I think the darkness in our lives can serve the same purpose if we allow it.  When we experience tough times, we tend to re-evaluate our purpose, priorities, and choices.  As a result of this re-evaluation, a new pathway may emerge that we had not previously considered.  It's likely that we never would have seen that path if we hadn't experienced the difficult time.

In this way, we can use our problems to find our path.  It is also an opportunity to build our faith as God delivers us from those difficult times.  So, even though darkness is inevitable, it is also often necessary to illuminating our next steps.

Thank God for the hard times.

Have you successfully navigated tough times?  I'd like to hear about it.  Leave your comments below. 





Achieving the Change You Want

I want to talk to you about one of the hardest things you will ever do.  Recognizing that you want to change your life is easy.  Knowing how you want to change is more difficult.  Achieving that change is the hardest of all.

I have found that accomplishing difficult tasks is more manageable when I break them down into smaller parts.  That's why I like lists and bullet points.  It makes a complex task more concise and allows me to track my progress more easily.  So, I'm going to to break down the complicated task of achieving change into 4 steps.  I have developed these through years of helping others meet their goals.  The steps are listed in the order in which they need to be completed.

1.  Identify Your Goal

This may seem like an obvious step.  However, I see so many people who charge into achieving change without have considered where they are going.  It's like having the mentality of, "I don't know where I'm going,, but I know I don't like where I am.  So I'm pursuing something different."  That's changing just for the sake of change.  The result of this approach is wandering through life with no clear purpose.

Pursuing change without a goal is like starting a road trip without an idea of where you are headed.  You may come across some interesting things along the way, but more often will take unnecessary turns that lead to nothing.  And beyond that, without a destination in mind, you won't even know when you've arrived.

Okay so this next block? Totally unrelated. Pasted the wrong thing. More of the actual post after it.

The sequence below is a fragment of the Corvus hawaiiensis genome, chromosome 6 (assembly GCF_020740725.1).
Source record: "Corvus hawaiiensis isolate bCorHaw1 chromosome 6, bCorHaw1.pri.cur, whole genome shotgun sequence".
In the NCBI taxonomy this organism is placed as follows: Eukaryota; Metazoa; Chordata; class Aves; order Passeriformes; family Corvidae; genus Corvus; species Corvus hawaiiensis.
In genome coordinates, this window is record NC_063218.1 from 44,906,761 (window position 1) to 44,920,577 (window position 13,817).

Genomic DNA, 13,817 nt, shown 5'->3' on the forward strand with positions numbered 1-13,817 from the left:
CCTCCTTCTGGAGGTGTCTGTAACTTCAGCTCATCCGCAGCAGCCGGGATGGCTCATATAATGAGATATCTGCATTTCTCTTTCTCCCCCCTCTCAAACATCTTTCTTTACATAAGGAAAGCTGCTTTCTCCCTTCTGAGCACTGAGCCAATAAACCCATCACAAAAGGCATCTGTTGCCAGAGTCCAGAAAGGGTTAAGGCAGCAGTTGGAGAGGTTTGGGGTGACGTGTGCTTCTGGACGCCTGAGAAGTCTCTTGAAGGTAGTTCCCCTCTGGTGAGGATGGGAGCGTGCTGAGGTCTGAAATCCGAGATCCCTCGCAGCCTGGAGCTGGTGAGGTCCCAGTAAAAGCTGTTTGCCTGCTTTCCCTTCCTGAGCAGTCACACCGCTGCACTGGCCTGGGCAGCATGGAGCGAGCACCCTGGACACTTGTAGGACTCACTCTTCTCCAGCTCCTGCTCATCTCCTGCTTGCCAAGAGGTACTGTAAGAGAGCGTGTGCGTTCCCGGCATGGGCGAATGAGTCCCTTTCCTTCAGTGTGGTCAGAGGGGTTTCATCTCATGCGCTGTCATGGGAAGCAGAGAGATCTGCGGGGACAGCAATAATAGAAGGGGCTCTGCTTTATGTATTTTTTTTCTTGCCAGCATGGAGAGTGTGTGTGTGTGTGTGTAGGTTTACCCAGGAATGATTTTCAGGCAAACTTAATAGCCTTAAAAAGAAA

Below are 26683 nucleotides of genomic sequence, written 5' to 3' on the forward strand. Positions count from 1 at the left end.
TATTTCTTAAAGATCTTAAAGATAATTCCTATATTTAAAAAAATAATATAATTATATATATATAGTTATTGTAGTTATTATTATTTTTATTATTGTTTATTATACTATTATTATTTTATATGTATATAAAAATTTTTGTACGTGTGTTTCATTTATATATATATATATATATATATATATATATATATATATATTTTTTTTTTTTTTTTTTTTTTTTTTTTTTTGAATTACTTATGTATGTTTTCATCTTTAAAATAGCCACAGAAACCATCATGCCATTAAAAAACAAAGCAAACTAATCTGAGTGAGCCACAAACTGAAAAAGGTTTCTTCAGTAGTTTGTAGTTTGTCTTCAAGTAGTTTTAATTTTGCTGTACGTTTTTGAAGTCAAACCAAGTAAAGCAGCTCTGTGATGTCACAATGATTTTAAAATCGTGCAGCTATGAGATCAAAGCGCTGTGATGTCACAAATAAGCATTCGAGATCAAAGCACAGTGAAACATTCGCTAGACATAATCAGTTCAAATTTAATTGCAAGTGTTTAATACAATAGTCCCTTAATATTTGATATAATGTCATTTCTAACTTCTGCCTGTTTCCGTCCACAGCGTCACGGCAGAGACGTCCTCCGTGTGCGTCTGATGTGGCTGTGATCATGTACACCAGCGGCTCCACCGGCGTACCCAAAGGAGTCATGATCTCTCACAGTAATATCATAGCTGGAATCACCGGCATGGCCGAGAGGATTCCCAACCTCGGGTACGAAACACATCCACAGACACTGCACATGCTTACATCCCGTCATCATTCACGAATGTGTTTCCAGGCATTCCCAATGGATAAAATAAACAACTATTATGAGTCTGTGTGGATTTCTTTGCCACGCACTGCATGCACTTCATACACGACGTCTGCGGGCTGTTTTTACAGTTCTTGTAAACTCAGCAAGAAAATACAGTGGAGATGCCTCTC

Having a goal will give you a sense of purpose and will supply you a compass for each step as you go about achieving change.  Because this step is so essential, don't do anything until you have a goal in mind.

2. Have the Courage to Pursue Change

You know you're not satisfied with certain aspects of your life.  In fact, you're so unsatisfied that you've gone about identifying the need for change as well as establishing your goal for that change.  This is the point at which many people will stop.  In almost each of these people, fear is what stops them in their tracks.  They are afraid of failing, afraid of what others may think, afraid of the sacrifices they'll need to make.  The list of possible fears is endless.  And giving in to those fears is crippling.

Imagine you are playing baseball, standing at home plate with bat in hand, waiting for the pitch.  A home run would represent your ultimate goal.  The only chance at a home run is to swing the bat.  I have seen many people who were afraid to take that swing.  They were afraid of "striking out" and how everyone would react to that.  What they failed to realize is that they can strike out without swinging.  They can watch each pitch go by and never take a chance.  After so many pitches, they either strike out or walk to first base.  Either way, they are falling far short of a home run.